Dr. Alfred A. Bove, a heart failure specialist from Temple University in Philadelphia and president of the American College of Cardiology, disagreed about the prospects for such a study.
In an interview, Bove pointed out that the five trials included in the meta-analysis were not originally designed to answer the gender question, so he cautioned that the results of comparing them should be considered hypothesis-generating.
But given the findings of the new study, Bove said there was no doubt that further research of ICDs in women was needed. Moreover, he said that the current push for comparative-effectiveness research in health care means that "there is now money available for this research."
Dr. Douglas P. Zipes, professor of medicine at Indiana University School of Medicine's Krannert Institute of Cardiology in Indianapolis and Editor-in-Chief, of HeartRhythm, was also cautious about over-interpreting results of a meta-analysis.
"While unquestionably a woman's heart is different than a man's, nevertheless I would expect a heart in ventricular tachycardia or ventricular fibrillation to respond to appropriate therapy from an ICD regardless of sex," Zipes said when queried by MedPage Today and ABC News.
He said the most likely explanation for a difference, if in fact the difference is "real", the results are true, would be "competing causes of death between the sexes, i.e., women with heart failure are more likely to die of causes other than a ventricular tachyarrhythmia which can be treated by the ICD."
But Zipes with Bove that a prospective trial was needed to "prove or disprove this hypothesis."
However, use of these devices in women has been the exception rather than the rule—Medicare data indicate only 8.6 of every 1,000 women who meet criteria for ICD for primary prevention of sudden cardiac death receive a device within a year of diagnosis versus 32.3 of every 1,000 men with the same diagnosis.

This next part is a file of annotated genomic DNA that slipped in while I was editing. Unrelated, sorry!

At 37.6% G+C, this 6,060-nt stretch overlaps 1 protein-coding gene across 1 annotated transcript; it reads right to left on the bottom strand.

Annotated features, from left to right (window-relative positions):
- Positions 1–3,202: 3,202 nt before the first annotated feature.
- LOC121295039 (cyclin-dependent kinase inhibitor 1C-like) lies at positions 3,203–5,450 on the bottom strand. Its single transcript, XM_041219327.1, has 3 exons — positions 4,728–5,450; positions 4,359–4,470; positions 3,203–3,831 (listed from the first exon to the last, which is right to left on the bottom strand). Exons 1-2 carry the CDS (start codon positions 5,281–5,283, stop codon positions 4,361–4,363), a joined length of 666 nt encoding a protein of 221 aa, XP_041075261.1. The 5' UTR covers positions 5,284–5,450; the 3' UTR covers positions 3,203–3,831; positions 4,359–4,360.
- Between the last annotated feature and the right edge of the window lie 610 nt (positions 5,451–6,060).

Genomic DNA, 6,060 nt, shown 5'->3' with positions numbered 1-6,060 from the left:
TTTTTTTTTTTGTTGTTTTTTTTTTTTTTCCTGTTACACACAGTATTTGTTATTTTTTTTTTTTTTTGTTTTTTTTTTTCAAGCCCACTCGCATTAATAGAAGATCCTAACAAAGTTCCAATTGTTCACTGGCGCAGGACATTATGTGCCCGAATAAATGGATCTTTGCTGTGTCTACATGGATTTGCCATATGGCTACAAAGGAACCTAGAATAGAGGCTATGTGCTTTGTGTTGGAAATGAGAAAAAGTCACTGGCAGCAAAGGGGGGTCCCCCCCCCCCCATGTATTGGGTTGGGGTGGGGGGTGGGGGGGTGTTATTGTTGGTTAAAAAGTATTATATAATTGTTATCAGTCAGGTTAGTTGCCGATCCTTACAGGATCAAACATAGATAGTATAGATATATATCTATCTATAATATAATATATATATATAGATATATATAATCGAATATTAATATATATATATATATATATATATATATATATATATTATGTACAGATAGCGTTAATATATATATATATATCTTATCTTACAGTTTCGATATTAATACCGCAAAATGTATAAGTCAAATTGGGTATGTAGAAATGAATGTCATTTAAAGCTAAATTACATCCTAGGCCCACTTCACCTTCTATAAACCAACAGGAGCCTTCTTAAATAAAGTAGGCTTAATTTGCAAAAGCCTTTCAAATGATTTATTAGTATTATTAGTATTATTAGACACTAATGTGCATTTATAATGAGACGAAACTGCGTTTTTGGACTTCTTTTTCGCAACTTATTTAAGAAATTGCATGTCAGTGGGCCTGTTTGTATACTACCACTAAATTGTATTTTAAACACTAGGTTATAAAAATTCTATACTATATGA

Likewise, according to the American Heart Association's Get With the Guidelines program, "women represented only 27.2 percent of patients of the total population who received ICDs and 37.5 percent of patients who did not."
Yet the gender question does not appear to be simple, according to Boston Scientific spokesperson, David Kinugson, who pointed out that a study recently published in the New England Journal of Medicine showed there was no discernable difference in ICD deaths between men and women.
Still many doctors feel that women, and people from a variety of ethnic backgrounds, need to be included more often in clinical trials.
"There is no doubt that women are underrepresented in clinical trials -- the issues are complicated," said Dr. James B. Young, of the Cleveland Clinic in Ohio. "Many other demographic groups are underrepresented as well."